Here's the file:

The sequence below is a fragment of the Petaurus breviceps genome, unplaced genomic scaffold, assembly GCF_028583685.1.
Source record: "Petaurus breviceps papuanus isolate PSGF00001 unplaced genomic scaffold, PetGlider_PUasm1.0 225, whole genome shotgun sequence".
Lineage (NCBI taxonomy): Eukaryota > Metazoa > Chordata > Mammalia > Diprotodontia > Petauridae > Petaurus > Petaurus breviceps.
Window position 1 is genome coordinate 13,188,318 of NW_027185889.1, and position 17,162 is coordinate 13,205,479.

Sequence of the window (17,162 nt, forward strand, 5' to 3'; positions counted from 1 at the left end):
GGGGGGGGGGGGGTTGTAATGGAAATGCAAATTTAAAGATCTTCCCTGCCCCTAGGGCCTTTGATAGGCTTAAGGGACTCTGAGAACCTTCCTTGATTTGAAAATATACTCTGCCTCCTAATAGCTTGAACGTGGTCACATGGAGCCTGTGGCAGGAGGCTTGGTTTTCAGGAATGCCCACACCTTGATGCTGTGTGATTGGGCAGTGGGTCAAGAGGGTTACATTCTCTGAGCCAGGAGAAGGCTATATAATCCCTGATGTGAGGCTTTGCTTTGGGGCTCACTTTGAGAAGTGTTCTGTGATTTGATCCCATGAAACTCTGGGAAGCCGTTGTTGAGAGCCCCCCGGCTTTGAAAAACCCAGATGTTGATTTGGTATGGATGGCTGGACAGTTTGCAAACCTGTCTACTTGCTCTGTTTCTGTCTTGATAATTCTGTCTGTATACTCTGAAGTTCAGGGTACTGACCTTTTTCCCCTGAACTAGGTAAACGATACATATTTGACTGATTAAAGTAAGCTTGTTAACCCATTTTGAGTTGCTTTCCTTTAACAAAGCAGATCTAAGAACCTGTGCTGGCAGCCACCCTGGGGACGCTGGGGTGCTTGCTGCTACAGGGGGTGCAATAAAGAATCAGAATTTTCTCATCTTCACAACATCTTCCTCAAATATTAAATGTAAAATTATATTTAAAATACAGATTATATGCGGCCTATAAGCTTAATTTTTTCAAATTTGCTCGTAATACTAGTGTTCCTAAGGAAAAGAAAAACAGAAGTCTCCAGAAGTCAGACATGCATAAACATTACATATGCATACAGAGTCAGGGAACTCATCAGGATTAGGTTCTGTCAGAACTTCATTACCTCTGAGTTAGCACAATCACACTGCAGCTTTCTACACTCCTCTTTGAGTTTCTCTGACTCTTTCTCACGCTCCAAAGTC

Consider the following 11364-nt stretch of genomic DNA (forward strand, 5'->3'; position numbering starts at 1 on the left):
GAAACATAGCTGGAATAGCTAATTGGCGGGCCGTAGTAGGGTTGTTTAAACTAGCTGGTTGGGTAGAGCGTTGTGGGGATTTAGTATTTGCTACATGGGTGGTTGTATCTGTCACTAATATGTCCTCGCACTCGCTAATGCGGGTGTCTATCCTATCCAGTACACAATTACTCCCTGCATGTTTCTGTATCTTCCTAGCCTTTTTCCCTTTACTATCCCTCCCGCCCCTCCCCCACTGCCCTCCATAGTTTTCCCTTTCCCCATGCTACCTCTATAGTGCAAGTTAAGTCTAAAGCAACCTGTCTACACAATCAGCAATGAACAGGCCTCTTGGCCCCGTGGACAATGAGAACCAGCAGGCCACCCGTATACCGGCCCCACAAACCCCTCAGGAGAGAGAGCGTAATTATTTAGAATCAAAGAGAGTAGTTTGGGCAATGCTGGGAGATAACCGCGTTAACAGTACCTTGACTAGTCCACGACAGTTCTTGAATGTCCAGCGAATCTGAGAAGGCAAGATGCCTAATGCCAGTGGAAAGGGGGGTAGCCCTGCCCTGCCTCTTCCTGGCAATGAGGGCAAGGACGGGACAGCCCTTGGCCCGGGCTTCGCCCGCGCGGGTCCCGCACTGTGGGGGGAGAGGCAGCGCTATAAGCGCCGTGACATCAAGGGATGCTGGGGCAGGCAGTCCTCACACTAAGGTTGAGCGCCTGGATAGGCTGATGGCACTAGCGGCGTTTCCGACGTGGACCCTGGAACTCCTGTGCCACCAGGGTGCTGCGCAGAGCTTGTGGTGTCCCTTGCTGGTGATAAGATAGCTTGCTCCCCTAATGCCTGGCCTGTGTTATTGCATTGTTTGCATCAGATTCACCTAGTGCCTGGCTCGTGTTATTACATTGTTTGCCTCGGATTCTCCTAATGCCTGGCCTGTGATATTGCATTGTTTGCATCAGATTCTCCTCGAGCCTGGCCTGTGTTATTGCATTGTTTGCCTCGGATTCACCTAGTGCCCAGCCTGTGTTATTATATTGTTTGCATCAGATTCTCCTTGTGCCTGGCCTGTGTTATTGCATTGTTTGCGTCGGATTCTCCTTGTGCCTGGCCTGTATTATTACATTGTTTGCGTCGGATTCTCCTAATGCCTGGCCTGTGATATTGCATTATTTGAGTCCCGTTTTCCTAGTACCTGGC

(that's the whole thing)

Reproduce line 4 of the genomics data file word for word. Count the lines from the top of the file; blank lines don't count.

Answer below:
Window position 1 is genome coordinate 13,188,318 of NW_027185889.1, and position 17,162 is coordinate 13,205,479.